Sundara Ramaswamy (1931-2005) was a renowned writer in Tamil, incomparable in his reach and versatility. His perennial interest in experimenting with forms and themes keep him within an ever-evolving act of creation. He had developed for himself a unique sense of narration, marked by a keen sense for local languages and a sense of honour. His stories made delightful and compelling reading.

The Tamarind Tree (1966), his first novel, and J.J. Some Jottings (1981) have a cult following. All three novels of SuRa are scheduled to be issued by Penguin under its Modern Classics Series. One of our iconic writers, Ramaswamy’s stories are an ironic take on modernity’s slow ingress into traditional ways of life. He was honored for his work with the Katha Chudamani award (2004) and Lifetime Achievement award from the University of Toronto (2001).

THE TAMARIND TREE (Oru Puliyamarathin Kathai)

Number of pages: 207

Sundara Ramaswamy’s modern classic, translated from Tamil, is a simply stunning reflection about shared histories, loss, an affinity for nature, and a near-mythic center of life in a town in India.

While it lived, the tamarind tree stood at the crossroads of a small town in southern India. For more than fifty years it was a benevolent observer, offering shade without discrimination. It bore witness to laughter and tears, to tragedy and simple pleasures, and to the history of the town itself as it transformed from the old ways of bullock-led carts to a bustling community of social, political, economic, and ecological change. And for Damodara Asan, an enigmatic philosopher, memory keeper, and master storyteller, the tamarind tree―and everything it inspired―was an endless source of tales that enthralled generations.

Unfolding through the bittersweet remembrances of an unnamed narrator who was once beguiled by Asan, The Tamarind Tree is a beautiful and universal story about transition, the compromises of progress, and a long-gone though undying symbol of indestructible dignity, culture, and life.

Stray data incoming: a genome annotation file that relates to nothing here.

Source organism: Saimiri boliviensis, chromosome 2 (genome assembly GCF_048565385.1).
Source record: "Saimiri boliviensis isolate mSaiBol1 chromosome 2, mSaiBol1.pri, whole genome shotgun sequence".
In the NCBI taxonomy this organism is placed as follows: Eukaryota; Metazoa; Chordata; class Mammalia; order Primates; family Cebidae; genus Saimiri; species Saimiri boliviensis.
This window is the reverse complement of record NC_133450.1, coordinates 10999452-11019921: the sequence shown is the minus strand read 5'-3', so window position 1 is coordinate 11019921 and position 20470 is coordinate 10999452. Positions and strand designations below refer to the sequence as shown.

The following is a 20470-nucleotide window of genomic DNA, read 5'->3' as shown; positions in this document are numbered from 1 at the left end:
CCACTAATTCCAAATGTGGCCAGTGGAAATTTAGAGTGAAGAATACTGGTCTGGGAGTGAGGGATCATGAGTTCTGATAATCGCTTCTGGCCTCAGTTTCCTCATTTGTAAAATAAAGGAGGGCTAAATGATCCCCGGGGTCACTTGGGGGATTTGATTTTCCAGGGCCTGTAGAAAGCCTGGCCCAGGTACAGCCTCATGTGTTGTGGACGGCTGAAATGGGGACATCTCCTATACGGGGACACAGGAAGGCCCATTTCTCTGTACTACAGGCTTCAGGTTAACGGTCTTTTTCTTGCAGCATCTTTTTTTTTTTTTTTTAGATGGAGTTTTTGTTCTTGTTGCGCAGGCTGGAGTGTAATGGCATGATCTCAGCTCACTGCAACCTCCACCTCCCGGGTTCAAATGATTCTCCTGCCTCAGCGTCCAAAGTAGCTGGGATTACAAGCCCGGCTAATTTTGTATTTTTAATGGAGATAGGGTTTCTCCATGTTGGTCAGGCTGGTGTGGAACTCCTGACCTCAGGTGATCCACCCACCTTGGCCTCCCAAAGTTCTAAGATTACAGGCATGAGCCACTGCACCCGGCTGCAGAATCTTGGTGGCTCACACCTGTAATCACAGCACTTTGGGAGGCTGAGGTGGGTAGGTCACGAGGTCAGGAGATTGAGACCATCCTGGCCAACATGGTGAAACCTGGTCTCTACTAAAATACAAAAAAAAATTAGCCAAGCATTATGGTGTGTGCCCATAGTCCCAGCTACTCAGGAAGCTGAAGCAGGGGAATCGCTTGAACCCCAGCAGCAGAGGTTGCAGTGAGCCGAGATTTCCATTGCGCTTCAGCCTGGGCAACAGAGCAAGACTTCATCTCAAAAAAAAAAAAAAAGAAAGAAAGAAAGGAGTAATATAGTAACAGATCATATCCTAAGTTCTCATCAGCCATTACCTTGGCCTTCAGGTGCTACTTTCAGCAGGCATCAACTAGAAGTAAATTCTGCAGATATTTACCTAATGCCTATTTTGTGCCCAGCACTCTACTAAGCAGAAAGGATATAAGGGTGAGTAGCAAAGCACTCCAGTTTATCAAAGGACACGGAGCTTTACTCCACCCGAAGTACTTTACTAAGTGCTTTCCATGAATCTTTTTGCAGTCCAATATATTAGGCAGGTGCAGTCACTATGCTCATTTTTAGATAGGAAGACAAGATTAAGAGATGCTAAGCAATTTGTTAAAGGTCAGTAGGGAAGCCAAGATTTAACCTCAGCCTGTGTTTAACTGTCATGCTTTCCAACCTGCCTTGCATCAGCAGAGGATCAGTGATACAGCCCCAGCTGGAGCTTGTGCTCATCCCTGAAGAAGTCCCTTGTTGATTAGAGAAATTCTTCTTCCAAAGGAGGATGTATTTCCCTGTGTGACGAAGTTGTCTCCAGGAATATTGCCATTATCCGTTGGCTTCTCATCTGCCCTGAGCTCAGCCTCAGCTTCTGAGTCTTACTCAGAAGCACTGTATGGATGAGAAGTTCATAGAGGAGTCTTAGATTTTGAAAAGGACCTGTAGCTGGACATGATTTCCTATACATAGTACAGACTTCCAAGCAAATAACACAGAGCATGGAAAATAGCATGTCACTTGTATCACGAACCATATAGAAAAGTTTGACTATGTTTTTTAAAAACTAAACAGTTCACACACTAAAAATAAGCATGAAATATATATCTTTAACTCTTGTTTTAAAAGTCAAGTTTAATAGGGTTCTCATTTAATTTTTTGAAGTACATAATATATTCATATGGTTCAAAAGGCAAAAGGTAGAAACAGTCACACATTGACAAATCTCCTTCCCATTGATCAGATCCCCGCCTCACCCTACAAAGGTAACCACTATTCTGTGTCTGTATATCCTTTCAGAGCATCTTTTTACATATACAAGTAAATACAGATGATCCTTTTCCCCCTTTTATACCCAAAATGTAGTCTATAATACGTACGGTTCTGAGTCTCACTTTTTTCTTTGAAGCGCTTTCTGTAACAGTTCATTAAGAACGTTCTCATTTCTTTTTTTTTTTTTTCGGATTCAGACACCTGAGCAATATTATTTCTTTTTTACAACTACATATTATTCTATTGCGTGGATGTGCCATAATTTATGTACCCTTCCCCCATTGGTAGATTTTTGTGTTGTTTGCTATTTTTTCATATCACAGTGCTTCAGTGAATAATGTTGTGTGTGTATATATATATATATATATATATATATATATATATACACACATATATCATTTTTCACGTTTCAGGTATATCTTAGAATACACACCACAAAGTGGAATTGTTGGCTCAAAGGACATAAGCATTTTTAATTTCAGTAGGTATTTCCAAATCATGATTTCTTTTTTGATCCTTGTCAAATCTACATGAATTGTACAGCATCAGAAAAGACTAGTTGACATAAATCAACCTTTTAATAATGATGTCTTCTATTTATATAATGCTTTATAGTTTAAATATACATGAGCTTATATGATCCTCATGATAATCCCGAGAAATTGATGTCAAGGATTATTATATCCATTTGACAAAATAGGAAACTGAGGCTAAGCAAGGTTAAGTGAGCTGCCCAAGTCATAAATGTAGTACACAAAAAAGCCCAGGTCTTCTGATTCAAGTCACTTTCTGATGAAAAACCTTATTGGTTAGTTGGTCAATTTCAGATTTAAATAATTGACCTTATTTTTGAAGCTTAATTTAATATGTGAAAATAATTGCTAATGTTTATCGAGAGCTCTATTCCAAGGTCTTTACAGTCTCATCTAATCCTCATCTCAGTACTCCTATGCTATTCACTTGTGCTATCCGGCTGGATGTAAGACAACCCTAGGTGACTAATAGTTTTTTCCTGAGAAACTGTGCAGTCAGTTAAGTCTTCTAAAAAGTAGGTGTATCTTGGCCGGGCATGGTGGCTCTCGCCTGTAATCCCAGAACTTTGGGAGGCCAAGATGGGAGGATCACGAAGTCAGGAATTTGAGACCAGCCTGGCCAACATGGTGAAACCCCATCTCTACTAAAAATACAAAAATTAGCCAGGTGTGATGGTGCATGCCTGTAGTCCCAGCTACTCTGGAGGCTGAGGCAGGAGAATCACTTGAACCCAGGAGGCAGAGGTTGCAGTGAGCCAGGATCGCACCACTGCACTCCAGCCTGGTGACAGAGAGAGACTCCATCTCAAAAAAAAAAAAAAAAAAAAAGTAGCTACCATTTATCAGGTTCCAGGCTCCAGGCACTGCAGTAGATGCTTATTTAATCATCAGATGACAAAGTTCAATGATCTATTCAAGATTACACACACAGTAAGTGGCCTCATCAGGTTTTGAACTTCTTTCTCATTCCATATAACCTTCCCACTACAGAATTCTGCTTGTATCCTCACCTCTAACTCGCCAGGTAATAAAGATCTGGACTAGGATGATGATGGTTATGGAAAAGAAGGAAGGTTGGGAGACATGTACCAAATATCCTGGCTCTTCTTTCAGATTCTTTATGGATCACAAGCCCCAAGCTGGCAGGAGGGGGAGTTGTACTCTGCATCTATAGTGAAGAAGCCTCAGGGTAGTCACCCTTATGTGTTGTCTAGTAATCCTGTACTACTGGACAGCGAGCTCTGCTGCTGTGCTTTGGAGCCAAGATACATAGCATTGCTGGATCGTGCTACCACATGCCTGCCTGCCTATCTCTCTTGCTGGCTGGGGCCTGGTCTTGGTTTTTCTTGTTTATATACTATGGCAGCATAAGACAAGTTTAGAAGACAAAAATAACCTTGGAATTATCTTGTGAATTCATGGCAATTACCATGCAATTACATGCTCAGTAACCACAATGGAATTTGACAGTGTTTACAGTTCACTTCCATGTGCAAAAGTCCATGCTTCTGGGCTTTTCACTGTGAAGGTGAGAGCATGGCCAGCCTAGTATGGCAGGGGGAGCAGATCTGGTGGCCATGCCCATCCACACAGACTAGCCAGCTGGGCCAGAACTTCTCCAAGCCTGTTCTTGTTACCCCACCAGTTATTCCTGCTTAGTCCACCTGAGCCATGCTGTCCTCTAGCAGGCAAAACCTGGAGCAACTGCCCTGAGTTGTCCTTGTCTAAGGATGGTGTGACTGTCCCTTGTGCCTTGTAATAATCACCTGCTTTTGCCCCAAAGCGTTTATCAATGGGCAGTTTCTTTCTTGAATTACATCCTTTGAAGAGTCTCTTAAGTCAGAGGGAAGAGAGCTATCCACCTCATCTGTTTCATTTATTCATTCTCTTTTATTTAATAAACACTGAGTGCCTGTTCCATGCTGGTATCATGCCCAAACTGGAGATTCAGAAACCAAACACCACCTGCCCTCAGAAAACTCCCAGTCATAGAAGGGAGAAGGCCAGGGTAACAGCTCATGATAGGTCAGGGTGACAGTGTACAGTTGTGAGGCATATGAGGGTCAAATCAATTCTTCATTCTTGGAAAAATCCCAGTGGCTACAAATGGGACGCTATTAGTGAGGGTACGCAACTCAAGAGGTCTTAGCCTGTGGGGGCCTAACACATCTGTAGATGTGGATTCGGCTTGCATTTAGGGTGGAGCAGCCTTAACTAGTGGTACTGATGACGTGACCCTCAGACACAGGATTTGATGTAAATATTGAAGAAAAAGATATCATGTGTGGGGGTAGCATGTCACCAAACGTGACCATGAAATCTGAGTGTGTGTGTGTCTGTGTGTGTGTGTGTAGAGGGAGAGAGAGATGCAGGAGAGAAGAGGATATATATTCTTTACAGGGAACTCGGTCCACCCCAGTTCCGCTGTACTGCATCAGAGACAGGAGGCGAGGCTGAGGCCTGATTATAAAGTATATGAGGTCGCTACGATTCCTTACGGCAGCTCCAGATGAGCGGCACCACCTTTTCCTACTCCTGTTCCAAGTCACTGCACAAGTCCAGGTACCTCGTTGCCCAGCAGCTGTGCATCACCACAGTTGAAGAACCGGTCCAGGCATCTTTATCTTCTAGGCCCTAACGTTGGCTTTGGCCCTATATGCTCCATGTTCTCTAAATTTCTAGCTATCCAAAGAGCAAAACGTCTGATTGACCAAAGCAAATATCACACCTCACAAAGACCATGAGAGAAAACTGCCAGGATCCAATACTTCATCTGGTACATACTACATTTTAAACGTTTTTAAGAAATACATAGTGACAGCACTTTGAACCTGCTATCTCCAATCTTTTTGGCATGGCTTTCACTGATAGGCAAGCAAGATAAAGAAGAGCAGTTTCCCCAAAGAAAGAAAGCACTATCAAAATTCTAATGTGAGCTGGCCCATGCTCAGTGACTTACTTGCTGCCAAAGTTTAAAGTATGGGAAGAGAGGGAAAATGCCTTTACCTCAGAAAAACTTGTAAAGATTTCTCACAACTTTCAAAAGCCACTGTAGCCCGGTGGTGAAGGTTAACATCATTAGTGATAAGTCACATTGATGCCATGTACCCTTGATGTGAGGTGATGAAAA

Published in English* (PRH), Hebrew (Hakibbutz Hameuchad) Malayalam (SPCS Publication), Kannada (Lankesh Prakashana), Telugu (Hyderabad Trust), Hindi (HarperCollins) and Slovenian (Sodobnost International).
*International English edition to be published by Amazon crossing on November 15th, 2022.
All other languages and territories open.

JJ: SOME JOTTINGS (J.J. Sila Kurippukal)

Number of pages: 190

The undisputed classic of modern Tamil fiction, a triumph of sharp wit and scathing satire Joseph James – or JJ is dead. A famously outspoken figure in Malayalam literature, his death is particularly mourned by Balu, a Tamil writer who endeavours to preserve the luminary’s legacy by penning a biography of JJ. For this, Balu must immerse himself in the politicized and divisive Malayalam literary world, where JJ has made quite a few enemies. And as this enthralling novel of ideas unfolds, Balu discovers that he might have bitten off more than he can chew.

Published in English (PRH).Published in Malayalam (Dc Books).
*All other languages and territories open.

CHILDREN, WOMEN, MEN (Novel) - (Kuzhanthaigal, Pengal, Aangal)

Number of pages: 552

Winner of the Crossword Indian language Translation award 2014.

This ambitious novel, teeming with characters, focuses on the family of Srinivasa Aiyar or SRS, who moves from his ancestral house in Alapuzhai, in Kerala, to the more modern Kottayam, before returning to Tamil Nadu, to his wife Lakshmi's home in Nagercoil. Set in the late 1930s and reflecting the political and social turmoil of the pre-war years, it chronicles the psychological conflict between SRS and his nine-year-old son, Balu; the moral struggle of a young widow, Anandam, as she considers remarriage; and the political journey of Sridaran, who chooses to break off his studies in England in order to join nationalist activities at home.

Told from multiple perspectives, this intricately woven narrative will stand the test of time as one of the landmarks of Indian modernism.

- LAKSHMI HOLSTORM,Deccan Herald, Bangalore, 23 June 2013

Winner of the Crossword Indian language Translation award 2014.

Published in English* (Penguin).
*All other languages and territories open


Number of pages: 200

One of the most versatile and innovative among contemporary Tamil writers, Sundara Ramaswamy wrote short stories in to phases: between 1951 and 1966, and then, after a long gap, in the 1970s. His early stories, focusing on ordinary people leading ordinary lives, are full of gems by way of characterization – the policeman Seventy-three Forty-seven and the priest of the Nadi Krishna temple in ‘Prasadam’, and Varadan and Joswin in ‘True Love’ remain unforgettable, in spite of their pedestrian lives. In the later stories – ‘Intoxication’ (1973), and ‘Waves’ (1976) – clouded by the aftermath of the Bangladesh war and the Emergency, the plots turn darker and more complex.

Surprising us with their odd twists and turns, raising uncomfortable questions, and yet touched by a fine sense of humour and humanity, the stories in this collection belong with the best in the genre.

Published in English PRH
*All other languages and territories open.